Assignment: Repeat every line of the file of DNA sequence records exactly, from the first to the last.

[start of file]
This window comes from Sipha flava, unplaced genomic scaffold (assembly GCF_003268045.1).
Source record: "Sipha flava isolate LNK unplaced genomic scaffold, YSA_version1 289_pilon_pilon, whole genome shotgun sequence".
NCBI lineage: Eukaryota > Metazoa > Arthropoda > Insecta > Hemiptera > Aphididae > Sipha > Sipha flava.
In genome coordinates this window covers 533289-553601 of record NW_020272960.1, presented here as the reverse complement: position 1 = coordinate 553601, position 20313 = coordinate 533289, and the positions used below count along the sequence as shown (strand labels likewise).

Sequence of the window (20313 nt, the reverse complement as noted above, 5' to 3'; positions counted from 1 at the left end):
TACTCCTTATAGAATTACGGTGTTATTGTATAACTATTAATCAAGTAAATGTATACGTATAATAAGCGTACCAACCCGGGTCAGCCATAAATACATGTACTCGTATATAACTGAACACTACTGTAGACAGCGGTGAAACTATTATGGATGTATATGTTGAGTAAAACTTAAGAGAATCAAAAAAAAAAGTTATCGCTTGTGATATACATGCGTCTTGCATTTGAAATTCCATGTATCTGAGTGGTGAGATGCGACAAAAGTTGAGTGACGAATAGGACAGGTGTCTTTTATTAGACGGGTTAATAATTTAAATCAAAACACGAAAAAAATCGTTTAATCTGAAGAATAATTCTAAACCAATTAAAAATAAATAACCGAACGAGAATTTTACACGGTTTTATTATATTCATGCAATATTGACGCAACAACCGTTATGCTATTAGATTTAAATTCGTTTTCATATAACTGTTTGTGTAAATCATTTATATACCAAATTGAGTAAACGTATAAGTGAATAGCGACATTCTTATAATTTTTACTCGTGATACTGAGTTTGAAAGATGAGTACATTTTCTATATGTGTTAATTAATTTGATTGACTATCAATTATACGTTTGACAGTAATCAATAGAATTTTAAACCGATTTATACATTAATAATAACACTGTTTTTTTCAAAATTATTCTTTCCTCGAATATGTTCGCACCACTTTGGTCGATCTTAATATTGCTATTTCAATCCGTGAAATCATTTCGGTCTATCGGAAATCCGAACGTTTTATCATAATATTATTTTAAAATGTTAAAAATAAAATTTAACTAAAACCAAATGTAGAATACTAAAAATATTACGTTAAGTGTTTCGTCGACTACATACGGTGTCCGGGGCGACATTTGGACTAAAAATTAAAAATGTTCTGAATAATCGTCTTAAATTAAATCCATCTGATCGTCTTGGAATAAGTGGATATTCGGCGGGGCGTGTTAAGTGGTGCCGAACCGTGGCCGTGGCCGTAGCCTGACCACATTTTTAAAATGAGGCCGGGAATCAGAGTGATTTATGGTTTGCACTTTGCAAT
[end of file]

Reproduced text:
This window comes from Sipha flava, unplaced genomic scaffold (assembly GCF_003268045.1).
Source record: "Sipha flava isolate LNK unplaced genomic scaffold, YSA_version1 289_pilon_pilon, whole genome shotgun sequence".
NCBI lineage: Eukaryota > Metazoa > Arthropoda > Insecta > Hemiptera > Aphididae > Sipha > Sipha flava.
In genome coordinates this window covers 533289-553601 of record NW_020272960.1, presented here as the reverse complement: position 1 = coordinate 553601, position 20313 = coordinate 533289, and the positions used below count along the sequence as shown (strand labels likewise).

Sequence of the window (20313 nt, the reverse complement as noted above, 5' to 3'; positions counted from 1 at the left end):
TACTCCTTATAGAATTACGGTGTTATTGTATAACTATTAATCAAGTAAATGTATACGTATAATAAGCGTACCAACCCGGGTCAGCCATAAATACATGTACTCGTATATAACTGAACACTACTGTAGACAGCGGTGAAACTATTATGGATGTATATGTTGAGTAAAACTTAAGAGAATCAAAAAAAAAAGTTATCGCTTGTGATATACATGCGTCTTGCATTTGAAATTCCATGTATCTGAGTGGTGAGATGCGACAAAAGTTGAGTGACGAATAGGACAGGTGTCTTTTATTAGACGGGTTAATAATTTAAATCAAAACACGAAAAAAATCGTTTAATCTGAAGAATAATTCTAAACCAATTAAAAATAAATAACCGAACGAGAATTTTACACGGTTTTATTATATTCATGCAATATTGACGCAACAACCGTTATGCTATTAGATTTAAATTCGTTTTCATATAACTGTTTGTGTAAATCATTTATATACCAAATTGAGTAAACGTATAAGTGAATAGCGACATTCTTATAATTTTTACTCGTGATACTGAGTTTGAAAGATGAGTACATTTTCTATATGTGTTAATTAATTTGATTGACTATCAATTATACGTTTGACAGTAATCAATAGAATTTTAAACCGATTTATACATTAATAATAACACTGTTTTTTTCAAAATTATTCTTTCCTCGAATATGTTCGCACCACTTTGGTCGATCTTAATATTGCTATTTCAATCCGTGAAATCATTTCGGTCTATCGGAAATCCGAACGTTTTATCATAATATTATTTTAAAATGTTAAAAATAAAATTTAACTAAAACCAAATGTAGAATACTAAAAATATTACGTTAAGTGTTTCGTCGACTACATACGGTGTCCGGGGCGACATTTGGACTAAAAATTAAAAATGTTCTGAATAATCGTCTTAAATTAAATCCATCTGATCGTCTTGGAATAAGTGGATATTCGGCGGGGCGTGTTAAGTGGTGCCGAACCGTGGCCGTGGCCGTAGCCTGACCACATTTTTAAAATGAGGCCGGGAATCAGAGTGATTTATGGTTTGCACTTTGCAAT